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Big Tire, Little Lift

by Terry L. Howe

After fender trimming

The best set up for your Jeep is to use the least amount of lift possible to fit your target tire size. The less lift you have, the lower your center of gravity and springs with less arc flex better than springs with more arc. Besides suspension lifts, body lifts and fender trimming can be used to fit big tires. My goal was to fit 33s so that I could do all the hard trails with the least amount of lift possible.

Suspension Lift

Everything being equal, a flat spring pack will articulate better than an arced spring pack because flat spring leaves are able to move equally well up and down. As the arc of a spring increases, it's ability to compress decreases. Spring lifts also increase your center of gravity since they raise the height of the entire vehicle.

Another disadvantage of tall springs is steep drive shaft angles. Steeper drive shaft angles can cause vibration problems and decrease u-joint life. Often, shims are used under the spring perches and transfer case lowering kits are added to resolve drive line vibration problems. The shims have a tendency to break and fall out. Large shims will starve the pinion bearing of gear lube and decrease its life. Sometimes the spring king pin will have to be replaced with a longer one when large shims are used. If the large king pin is not used, the axle housing may shift if the king pin does not have a firm hold in the spring perch. The transfer case lowering kits reduce clearance.

Body Lift

Body Lift An advantage of the body lift is it does not raise the height of the engine, transmission, transfer case, or frame. Normally these are the heaviest parts of your Jeep. A body lift is better for your center of gravity than a suspension lift, but body lifts tend to allow more flex between the tub and frame. The more you lift your body, the more flex you get. A lot of flex will eventually rip body mounts off of the tub.

Fender Trimming

Minor fender trimming is easy to do and it can be done so it is not at all noticeable. I've heard many stories of people who were reluctant to do fender trimming and ended up with a dented quarter panel when the tire made contact. Some minor fender trimming would have saved them expensive body work.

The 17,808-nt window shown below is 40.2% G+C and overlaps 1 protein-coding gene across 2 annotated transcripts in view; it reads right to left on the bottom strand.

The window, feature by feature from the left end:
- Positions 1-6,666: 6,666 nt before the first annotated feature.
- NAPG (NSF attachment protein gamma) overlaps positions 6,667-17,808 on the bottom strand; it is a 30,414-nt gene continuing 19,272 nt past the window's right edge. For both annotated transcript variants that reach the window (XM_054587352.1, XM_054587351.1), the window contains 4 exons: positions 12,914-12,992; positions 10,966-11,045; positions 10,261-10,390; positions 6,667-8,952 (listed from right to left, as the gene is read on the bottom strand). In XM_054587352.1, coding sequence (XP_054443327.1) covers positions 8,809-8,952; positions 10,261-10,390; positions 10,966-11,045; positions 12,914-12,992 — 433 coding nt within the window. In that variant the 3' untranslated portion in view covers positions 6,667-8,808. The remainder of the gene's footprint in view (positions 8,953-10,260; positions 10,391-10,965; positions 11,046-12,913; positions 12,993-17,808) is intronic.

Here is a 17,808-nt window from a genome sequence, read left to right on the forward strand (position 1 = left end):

The Solution

From talking with people over the net, I determined that it would take a combination of all three techniques to fit 33s on my CJ with the least amount of lift. I started with a 2 1/2" suspension lift, added a 1" body lift, and did some minor fender trimming.

Before fender trimming This picture was taken before I did minor fender trimming, and the picture above is after the fender trimming. If you look closely, you can see a line drawn in magic marker showing where the fender was cut. Once I painted the diamond plate to match the rest of the Jeep, the cut wasn't noticeable at all. I used a circular saw with a metal cutting blade to make the cut and touched it up with some paint.

Jeep CJs and Wrangler YJ tubs will need this piece removed to fit 33s, or a 4" suspension lift. A Wrangler might need more body lift to fit 33s with out hitting, but I'd be a bit reluctant to go over 1".

Front fender modified When I switched rear axles to a Commando Dana 44 the tires rub a little on the inside of the fender since the Commando axle is about 1/2" narrower than my narrow track AMC 20. My front end is a Scout Dana 44 cut to CJ wide track specifications. My narrow track Dana 30 would allow the front tires to tuck right in, but the wider axle causes the front tires to rub the outside edge of the front fender. I just bent the fender out a bit to stop the rubbing. If you look closely at the picture to the right, you can see where I bent the fender out by hand, just behind the marker light. I used a rock to hammer in the inside edge of the fender. Eventually, I will chop the fenders for the flat fender look.

Last modified Wednesday, 01-Dec-2010 09:20:21 MST

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